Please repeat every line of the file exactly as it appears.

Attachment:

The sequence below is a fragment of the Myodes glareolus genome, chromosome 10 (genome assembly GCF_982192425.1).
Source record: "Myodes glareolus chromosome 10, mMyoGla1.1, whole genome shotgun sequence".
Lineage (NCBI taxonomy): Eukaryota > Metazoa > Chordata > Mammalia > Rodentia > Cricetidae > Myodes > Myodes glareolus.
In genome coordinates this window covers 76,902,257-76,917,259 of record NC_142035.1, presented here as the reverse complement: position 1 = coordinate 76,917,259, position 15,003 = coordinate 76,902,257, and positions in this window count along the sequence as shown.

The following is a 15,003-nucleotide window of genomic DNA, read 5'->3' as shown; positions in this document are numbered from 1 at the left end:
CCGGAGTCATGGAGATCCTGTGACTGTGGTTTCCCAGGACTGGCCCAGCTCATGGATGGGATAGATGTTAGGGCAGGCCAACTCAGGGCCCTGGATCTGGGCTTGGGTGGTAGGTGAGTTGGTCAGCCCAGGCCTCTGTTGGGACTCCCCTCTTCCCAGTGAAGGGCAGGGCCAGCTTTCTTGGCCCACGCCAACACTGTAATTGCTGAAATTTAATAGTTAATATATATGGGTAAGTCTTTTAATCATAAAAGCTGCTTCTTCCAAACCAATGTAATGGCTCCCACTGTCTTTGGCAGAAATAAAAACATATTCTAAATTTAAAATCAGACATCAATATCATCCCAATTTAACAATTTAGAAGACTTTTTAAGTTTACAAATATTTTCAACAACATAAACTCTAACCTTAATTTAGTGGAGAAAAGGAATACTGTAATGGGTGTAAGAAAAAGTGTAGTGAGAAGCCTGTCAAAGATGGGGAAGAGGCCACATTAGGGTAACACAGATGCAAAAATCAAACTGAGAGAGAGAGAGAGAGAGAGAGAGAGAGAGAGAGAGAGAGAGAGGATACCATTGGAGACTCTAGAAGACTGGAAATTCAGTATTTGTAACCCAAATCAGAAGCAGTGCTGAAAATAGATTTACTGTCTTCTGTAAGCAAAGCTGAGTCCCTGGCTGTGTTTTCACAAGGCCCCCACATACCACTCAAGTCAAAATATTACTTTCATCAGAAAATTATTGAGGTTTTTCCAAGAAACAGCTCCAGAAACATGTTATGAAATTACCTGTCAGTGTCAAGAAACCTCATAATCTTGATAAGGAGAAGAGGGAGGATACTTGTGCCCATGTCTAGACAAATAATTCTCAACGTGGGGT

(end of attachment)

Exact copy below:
The sequence below is a fragment of the Myodes glareolus genome, chromosome 10 (genome assembly GCF_982192425.1).
Source record: "Myodes glareolus chromosome 10, mMyoGla1.1, whole genome shotgun sequence".
Lineage (NCBI taxonomy): Eukaryota > Metazoa > Chordata > Mammalia > Rodentia > Cricetidae > Myodes > Myodes glareolus.
In genome coordinates this window covers 76,902,257-76,917,259 of record NC_142035.1, presented here as the reverse complement: position 1 = coordinate 76,917,259, position 15,003 = coordinate 76,902,257, and positions in this window count along the sequence as shown.

The following is a 15,003-nucleotide window of genomic DNA, read 5'->3' as shown; positions in this document are numbered from 1 at the left end:
CCGGAGTCATGGAGATCCTGTGACTGTGGTTTCCCAGGACTGGCCCAGCTCATGGATGGGATAGATGTTAGGGCAGGCCAACTCAGGGCCCTGGATCTGGGCTTGGGTGGTAGGTGAGTTGGTCAGCCCAGGCCTCTGTTGGGACTCCCCTCTTCCCAGTGAAGGGCAGGGCCAGCTTTCTTGGCCCACGCCAACACTGTAATTGCTGAAATTTAATAGTTAATATATATGGGTAAGTCTTTTAATCATAAAAGCTGCTTCTTCCAAACCAATGTAATGGCTCCCACTGTCTTTGGCAGAAATAAAAACATATTCTAAATTTAAAATCAGACATCAATATCATCCCAATTTAACAATTTAGAAGACTTTTTAAGTTTACAAATATTTTCAACAACATAAACTCTAACCTTAATTTAGTGGAGAAAAGGAATACTGTAATGGGTGTAAGAAAAAGTGTAGTGAGAAGCCTGTCAAAGATGGGGAAGAGGCCACATTAGGGTAACACAGATGCAAAAATCAAACTGAGAGAGAGAGAGAGAGAGAGAGAGAGAGAGAGAGAGAGAGAGAGGATACCATTGGAGACTCTAGAAGACTGGAAATTCAGTATTTGTAACCCAAATCAGAAGCAGTGCTGAAAATAGATTTACTGTCTTCTGTAAGCAAAGCTGAGTCCCTGGCTGTGTTTTCACAAGGCCCCCACATACCACTCAAGTCAAAATATTACTTTCATCAGAAAATTATTGAGGTTTTTCCAAGAAACAGCTCCAGAAACATGTTATGAAATTACCTGTCAGTGTCAAGAAACCTCATAATCTTGATAAGGAGAAGAGGGAGGATACTTGTGCCCATGTCTAGACAAATAATTCTCAACGTGGGGT